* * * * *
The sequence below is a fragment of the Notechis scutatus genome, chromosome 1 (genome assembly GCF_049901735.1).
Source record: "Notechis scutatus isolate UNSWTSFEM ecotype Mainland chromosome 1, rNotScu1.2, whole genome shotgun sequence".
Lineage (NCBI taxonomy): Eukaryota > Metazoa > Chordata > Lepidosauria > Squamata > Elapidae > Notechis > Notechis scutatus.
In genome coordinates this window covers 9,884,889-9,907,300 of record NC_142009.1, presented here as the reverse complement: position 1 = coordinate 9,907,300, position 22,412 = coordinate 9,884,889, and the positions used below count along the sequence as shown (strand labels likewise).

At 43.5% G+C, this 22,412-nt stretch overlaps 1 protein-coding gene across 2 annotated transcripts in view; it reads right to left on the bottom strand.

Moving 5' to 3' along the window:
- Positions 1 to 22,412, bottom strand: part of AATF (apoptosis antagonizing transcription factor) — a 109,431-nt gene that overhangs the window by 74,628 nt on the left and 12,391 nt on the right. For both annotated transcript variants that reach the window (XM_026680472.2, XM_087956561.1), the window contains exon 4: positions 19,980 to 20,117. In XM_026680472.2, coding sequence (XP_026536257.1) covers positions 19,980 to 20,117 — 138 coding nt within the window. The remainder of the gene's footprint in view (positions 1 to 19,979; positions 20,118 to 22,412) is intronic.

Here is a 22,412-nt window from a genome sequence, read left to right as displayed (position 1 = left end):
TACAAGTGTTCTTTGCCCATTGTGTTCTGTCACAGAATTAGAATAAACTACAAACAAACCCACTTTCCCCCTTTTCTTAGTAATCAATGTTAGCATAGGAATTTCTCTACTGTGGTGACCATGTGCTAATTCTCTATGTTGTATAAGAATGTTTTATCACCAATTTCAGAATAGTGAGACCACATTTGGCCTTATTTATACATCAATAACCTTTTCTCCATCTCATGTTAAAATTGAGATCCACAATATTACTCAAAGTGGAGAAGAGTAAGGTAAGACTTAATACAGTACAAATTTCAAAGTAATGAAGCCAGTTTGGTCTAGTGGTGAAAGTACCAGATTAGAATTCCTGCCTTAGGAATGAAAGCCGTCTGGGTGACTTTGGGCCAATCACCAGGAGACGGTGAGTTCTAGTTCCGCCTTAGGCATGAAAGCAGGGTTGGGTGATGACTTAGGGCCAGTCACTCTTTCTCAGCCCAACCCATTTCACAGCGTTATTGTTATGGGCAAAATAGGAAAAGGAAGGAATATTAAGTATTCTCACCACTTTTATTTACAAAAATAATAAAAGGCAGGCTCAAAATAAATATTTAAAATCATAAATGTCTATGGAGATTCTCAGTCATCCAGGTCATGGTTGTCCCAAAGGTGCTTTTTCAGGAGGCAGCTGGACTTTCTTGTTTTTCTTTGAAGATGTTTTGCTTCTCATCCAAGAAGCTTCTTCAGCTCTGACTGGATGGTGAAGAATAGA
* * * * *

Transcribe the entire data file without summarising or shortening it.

The sequence below is a fragment of the Notechis scutatus genome, chromosome 1 (genome assembly GCF_049901735.1).
Source record: "Notechis scutatus isolate UNSWTSFEM ecotype Mainland chromosome 1, rNotScu1.2, whole genome shotgun sequence".
Lineage (NCBI taxonomy): Eukaryota > Metazoa > Chordata > Lepidosauria > Squamata > Elapidae > Notechis > Notechis scutatus.
In genome coordinates this window covers 9,884,889-9,907,300 of record NC_142009.1, presented here as the reverse complement: position 1 = coordinate 9,907,300, position 22,412 = coordinate 9,884,889, and the positions used below count along the sequence as shown (strand labels likewise).

At 43.5% G+C, this 22,412-nt stretch overlaps 1 protein-coding gene across 2 annotated transcripts in view; it reads right to left on the bottom strand.

Moving 5' to 3' along the window:
- Positions 1 to 22,412, bottom strand: part of AATF (apoptosis antagonizing transcription factor) — a 109,431-nt gene that overhangs the window by 74,628 nt on the left and 12,391 nt on the right. For both annotated transcript variants that reach the window (XM_026680472.2, XM_087956561.1), the window contains exon 4: positions 19,980 to 20,117. In XM_026680472.2, coding sequence (XP_026536257.1) covers positions 19,980 to 20,117 — 138 coding nt within the window. The remainder of the gene's footprint in view (positions 1 to 19,979; positions 20,118 to 22,412) is intronic.

Here is a 22,412-nt window from a genome sequence, read left to right as displayed (position 1 = left end):
TACAAGTGTTCTTTGCCCATTGTGTTCTGTCACAGAATTAGAATAAACTACAAACAAACCCACTTTCCCCCTTTTCTTAGTAATCAATGTTAGCATAGGAATTTCTCTACTGTGGTGACCATGTGCTAATTCTCTATGTTGTATAAGAATGTTTTATCACCAATTTCAGAATAGTGAGACCACATTTGGCCTTATTTATACATCAATAACCTTTTCTCCATCTCATGTTAAAATTGAGATCCACAATATTACTCAAAGTGGAGAAGAGTAAGGTAAGACTTAATACAGTACAAATTTCAAAGTAATGAAGCCAGTTTGGTCTAGTGGTGAAAGTACCAGATTAGAATTCCTGCCTTAGGAATGAAAGCCGTCTGGGTGACTTTGGGCCAATCACCAGGAGACGGTGAGTTCTAGTTCCGCCTTAGGCATGAAAGCAGGGTTGGGTGATGACTTAGGGCCAGTCACTCTTTCTCAGCCCAACCCATTTCACAGCGTTATTGTTATGGGCAAAATAGGAAAAGGAAGGAATATTAAGTATTCTCACCACTTTTATTTACAAAAATAATAAAAGGCAGGCTCAAAATAAATATTTAAAATCATAAATGTCTATGGAGATTCTCAGTCATCCAGGTCATGGTTGTCCCAAAGGTGCTTTTTCAGGAGGCAGCTGGACTTTCTTGTTTTTCTTTGAAGATGTTTTGCTTCTCATCCAAGAAGCTTCTTCAGCTCTGACTGGATGGTGAAGAATAGA